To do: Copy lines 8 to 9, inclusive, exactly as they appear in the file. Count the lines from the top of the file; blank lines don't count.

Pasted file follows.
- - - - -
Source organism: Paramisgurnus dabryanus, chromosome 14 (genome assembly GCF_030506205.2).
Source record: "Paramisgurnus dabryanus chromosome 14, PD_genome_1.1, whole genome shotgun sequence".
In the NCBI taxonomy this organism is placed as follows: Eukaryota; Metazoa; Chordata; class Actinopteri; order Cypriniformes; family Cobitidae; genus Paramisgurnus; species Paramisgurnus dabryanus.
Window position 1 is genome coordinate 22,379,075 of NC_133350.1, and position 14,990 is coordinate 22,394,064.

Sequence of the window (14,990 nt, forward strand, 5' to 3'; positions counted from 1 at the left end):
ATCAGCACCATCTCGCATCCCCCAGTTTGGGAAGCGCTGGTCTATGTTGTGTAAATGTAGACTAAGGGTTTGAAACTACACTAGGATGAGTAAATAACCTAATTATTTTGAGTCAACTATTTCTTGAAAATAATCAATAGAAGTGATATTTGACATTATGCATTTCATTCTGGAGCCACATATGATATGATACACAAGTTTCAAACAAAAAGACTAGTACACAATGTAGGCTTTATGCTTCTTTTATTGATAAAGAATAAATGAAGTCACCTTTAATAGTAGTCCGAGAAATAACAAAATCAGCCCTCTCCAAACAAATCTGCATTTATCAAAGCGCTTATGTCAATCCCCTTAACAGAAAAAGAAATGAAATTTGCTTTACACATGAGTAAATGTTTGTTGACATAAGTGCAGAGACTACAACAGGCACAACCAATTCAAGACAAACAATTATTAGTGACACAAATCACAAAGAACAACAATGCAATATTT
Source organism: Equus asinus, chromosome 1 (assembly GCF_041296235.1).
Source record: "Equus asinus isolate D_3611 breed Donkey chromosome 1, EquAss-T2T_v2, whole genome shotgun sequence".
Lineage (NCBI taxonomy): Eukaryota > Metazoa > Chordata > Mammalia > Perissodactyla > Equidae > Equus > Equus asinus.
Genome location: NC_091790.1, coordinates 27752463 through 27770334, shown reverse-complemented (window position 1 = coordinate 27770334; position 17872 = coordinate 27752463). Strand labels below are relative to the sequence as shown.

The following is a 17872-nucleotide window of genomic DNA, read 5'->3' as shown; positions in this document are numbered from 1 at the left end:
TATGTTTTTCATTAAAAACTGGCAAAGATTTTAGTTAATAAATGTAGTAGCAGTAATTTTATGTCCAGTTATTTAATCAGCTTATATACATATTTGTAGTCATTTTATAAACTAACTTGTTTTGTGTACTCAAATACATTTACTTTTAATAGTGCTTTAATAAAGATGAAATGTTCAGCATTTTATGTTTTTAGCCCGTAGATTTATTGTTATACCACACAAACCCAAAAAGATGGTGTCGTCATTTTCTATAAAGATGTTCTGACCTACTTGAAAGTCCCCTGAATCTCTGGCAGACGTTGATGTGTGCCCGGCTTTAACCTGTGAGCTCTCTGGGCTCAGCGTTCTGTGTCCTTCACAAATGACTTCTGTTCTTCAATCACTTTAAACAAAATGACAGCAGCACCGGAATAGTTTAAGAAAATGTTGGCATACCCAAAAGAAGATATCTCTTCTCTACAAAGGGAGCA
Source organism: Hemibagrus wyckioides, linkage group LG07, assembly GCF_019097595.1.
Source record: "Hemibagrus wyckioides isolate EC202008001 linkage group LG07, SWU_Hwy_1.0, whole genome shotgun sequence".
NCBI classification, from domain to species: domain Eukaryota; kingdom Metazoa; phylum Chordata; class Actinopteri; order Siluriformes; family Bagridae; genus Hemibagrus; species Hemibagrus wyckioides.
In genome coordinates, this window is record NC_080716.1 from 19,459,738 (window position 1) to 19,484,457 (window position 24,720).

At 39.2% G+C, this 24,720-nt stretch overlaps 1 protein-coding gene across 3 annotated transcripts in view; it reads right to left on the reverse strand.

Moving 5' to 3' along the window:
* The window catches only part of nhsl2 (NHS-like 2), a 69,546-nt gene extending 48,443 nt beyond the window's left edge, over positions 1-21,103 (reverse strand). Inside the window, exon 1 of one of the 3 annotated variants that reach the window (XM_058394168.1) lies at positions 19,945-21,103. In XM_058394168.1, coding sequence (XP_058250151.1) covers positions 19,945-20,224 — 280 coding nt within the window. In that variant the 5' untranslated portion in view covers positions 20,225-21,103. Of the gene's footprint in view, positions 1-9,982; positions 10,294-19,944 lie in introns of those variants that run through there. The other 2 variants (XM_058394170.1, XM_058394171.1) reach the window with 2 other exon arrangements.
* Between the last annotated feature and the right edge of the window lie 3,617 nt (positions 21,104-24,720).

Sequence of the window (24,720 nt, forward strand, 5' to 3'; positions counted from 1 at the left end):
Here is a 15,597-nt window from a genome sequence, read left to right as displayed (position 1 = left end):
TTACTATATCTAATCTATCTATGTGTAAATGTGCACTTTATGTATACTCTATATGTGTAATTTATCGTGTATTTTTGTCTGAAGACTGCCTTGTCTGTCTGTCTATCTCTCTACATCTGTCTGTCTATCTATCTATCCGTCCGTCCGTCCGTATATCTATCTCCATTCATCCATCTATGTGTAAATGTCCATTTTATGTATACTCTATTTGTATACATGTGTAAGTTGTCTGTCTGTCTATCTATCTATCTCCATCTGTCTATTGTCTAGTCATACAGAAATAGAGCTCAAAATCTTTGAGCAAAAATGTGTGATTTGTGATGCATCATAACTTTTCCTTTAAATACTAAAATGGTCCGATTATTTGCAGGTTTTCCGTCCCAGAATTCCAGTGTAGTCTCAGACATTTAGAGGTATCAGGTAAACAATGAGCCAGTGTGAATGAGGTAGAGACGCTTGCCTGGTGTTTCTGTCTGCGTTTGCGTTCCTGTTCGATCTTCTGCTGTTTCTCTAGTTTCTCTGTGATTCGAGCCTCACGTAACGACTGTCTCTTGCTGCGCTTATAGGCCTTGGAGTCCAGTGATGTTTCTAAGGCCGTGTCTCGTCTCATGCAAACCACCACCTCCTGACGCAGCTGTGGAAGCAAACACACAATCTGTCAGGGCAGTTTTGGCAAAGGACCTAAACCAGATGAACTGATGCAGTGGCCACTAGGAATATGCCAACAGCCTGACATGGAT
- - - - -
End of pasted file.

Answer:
Source record: "Equus asinus isolate D_3611 breed Donkey chromosome 1, EquAss-T2T_v2, whole genome shotgun sequence".
Lineage (NCBI taxonomy): Eukaryota > Metazoa > Chordata > Mammalia > Perissodactyla > Equidae > Equus > Equus asinus.